Turkey Misgivings at Woodward’s

Westbank, the developer of Woodward’s, partnered with local businesses to put on a Thanksgiving dinner for “500 members of the local community”. It was held today in the Woodward’s atrium between 4:30pm-6:30pm. In September, an email was sent to residents in Woodward’s asking for volunteers and I signed up.

I have negative things to say about the event.

As I was going downstairs for my shift, I bumped into someone in my building. He was just coming up and he was furious. He had no idea what the event was about and he was refused entry into the Woodward’s Atrium (he likes to go up the spiral staircase and take the elevator up from the second floor). They asked him to produce a ticket which he didn’t have. He explained to the people by the door that he lived in Woodward’s and only wanted to go home, but they still turned him away.

I was confused. Why would a resident of Woodward’s be refused entry into a public space in their own building?!

Well, it turned out that Westbank’s Thanksgiving dinner was by invite only. I thought it was an open event, that people could walk in off the street but I was wrong. S., a volunteer who works at London Drugs, was also surprised that it was an invite only event. He said the Portland Hotel Society was somehow connected to this event and thought maybe the invitations were handed out through them.

This is the main problem: S. and I volunteered our time believing it was an open event. In the end, our time served “members of the community” but we still don’t really know who that refers to.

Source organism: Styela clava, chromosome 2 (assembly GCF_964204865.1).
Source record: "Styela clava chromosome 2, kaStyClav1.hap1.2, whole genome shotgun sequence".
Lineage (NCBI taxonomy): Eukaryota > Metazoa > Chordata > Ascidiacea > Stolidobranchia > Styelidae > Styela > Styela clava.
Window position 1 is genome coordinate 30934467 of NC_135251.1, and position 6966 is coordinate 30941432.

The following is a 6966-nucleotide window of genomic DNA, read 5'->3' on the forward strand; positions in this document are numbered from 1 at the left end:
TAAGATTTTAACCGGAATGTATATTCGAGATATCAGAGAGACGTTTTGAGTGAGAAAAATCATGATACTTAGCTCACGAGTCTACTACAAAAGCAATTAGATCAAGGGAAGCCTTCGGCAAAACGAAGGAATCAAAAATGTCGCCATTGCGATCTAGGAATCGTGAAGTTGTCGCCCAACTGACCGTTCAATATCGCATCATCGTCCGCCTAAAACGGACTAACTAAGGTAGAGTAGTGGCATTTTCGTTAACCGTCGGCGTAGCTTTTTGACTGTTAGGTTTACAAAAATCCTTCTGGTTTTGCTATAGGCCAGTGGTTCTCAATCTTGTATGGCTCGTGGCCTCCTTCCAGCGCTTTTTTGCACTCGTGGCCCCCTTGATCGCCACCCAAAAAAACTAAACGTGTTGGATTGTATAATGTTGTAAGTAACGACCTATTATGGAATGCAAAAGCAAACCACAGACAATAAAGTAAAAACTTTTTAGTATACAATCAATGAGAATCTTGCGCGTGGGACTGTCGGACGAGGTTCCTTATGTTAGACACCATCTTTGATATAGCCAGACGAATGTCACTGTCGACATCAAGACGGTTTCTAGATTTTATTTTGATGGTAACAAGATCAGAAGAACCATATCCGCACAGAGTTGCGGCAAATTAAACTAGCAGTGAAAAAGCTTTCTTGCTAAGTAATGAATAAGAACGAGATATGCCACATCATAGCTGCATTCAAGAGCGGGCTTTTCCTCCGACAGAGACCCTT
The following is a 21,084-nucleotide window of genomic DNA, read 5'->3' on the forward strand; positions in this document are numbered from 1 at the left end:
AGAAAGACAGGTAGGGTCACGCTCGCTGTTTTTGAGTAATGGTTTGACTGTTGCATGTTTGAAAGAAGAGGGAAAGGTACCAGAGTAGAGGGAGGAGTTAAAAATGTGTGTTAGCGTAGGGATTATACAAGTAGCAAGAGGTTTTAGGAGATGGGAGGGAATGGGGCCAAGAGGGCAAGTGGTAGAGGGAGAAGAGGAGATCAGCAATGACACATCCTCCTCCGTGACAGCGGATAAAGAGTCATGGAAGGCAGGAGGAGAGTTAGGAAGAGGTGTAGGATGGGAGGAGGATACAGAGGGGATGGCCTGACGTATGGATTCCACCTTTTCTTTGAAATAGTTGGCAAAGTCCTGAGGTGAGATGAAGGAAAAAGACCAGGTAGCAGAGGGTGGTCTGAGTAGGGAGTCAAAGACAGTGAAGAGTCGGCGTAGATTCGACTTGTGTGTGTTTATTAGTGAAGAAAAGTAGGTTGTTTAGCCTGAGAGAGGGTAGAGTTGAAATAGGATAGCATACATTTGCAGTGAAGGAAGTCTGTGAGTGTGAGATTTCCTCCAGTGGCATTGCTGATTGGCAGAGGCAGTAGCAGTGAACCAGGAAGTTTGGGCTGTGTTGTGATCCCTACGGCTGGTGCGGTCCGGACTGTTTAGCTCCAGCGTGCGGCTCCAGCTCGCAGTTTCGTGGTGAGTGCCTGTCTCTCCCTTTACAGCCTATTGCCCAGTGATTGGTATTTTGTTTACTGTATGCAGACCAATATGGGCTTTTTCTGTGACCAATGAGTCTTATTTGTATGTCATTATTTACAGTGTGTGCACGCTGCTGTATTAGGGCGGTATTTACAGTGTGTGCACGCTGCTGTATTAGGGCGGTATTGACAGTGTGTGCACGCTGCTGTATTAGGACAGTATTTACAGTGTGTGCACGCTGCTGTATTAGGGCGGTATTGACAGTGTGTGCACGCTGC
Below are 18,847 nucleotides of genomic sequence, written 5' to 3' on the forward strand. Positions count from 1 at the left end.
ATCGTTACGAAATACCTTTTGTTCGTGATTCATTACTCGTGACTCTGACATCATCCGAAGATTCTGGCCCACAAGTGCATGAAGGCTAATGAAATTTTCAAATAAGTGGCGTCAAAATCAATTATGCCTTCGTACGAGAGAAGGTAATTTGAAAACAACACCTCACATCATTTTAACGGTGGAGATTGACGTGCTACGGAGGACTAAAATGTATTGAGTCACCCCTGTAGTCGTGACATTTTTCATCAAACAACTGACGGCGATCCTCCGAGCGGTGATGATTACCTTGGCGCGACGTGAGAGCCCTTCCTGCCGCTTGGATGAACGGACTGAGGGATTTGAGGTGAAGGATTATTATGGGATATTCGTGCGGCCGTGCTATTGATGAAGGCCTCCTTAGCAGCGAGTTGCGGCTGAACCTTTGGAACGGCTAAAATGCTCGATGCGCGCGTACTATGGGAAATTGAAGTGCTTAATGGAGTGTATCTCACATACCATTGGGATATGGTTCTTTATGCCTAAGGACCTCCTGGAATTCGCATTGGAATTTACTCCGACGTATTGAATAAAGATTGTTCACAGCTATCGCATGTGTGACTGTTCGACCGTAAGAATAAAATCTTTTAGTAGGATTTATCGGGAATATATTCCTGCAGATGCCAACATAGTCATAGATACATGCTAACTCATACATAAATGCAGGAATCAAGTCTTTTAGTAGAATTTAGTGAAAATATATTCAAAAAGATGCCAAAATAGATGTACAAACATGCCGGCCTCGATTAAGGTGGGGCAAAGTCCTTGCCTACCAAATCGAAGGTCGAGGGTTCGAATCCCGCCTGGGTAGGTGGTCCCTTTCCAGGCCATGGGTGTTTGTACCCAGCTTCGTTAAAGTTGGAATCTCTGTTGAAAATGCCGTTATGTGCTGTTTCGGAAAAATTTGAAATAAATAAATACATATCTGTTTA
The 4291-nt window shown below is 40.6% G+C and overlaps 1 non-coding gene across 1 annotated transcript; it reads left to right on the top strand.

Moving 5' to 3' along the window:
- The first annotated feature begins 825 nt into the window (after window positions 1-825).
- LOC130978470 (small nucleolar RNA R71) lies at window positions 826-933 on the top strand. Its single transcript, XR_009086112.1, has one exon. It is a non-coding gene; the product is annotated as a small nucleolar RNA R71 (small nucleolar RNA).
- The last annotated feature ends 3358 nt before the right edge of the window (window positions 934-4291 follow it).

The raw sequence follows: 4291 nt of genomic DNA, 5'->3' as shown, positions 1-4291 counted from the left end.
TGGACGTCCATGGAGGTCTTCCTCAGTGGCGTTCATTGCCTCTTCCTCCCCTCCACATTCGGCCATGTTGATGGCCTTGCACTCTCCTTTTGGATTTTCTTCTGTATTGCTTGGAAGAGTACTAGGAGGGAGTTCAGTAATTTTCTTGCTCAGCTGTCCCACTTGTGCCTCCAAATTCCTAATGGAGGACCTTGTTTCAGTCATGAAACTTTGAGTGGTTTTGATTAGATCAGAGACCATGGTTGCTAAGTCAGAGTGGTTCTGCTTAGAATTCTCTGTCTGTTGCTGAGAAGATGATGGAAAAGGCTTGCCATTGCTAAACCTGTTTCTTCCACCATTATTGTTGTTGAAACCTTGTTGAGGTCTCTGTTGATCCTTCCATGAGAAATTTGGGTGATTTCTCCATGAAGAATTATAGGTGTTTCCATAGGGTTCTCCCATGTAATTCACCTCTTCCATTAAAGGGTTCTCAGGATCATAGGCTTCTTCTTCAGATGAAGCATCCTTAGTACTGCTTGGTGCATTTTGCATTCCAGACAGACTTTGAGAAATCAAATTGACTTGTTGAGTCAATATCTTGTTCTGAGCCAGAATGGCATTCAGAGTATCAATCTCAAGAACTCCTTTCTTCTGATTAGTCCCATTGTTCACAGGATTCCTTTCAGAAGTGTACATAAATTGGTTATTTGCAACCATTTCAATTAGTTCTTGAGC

Someone will point out that invites help insure food doesn’t run out. I say alright, do the meals by invite only, but public entry to the atrium should never be restricted. Future events need to be clear that it is an invite only event, and state who the “members of the local community” refers to because clearly that did not include residents of Woodward’s. It also excludes other Downtown Eastsiders who did not get invited.

I personally told a few people about the Woodward’s Thanksgiving dinner. One person works for a non-profit in Chinatown (I thought this counted as community membership). Thankfully none of them came or it would have been very embarrassing.

See this paper invite? Westbank organized this event but they do not appear on this invite. Who exactly is “Woodward’s”? That is a question you and I both must remember to ask. Let’s hope the W does not stand for Westbank.

Some questions to think about: Who operates the Woodward’s atrium? Is it alright for access to that space to be restricted for events? If so, what kind of events qualify?

I was excited to participate in a community event at Woodward’s; however, if I knew the details of this Thanksgiving dinner — that it was by invite only and that the atrium would be closed for this private function — I probably wouldn’t have volunteered. I felt mislead. But oh well. In the end, I did do my volunteer shift. Some people got to eat a free dinner so that part is a good thing.


, , ,

7 Responses to Turkey Misgivings at Woodward’s

  1. Rebecca October 11, 2010 at 8:35 pm #

    That is misleading! It makes me mad to read about this too. At least the food didn’t go to waste and people got to eat.

  2. Derek October 12, 2010 at 4:15 pm #

    Good to hear your thoughts on this…I hadn’t heard from anyone else who was there yet.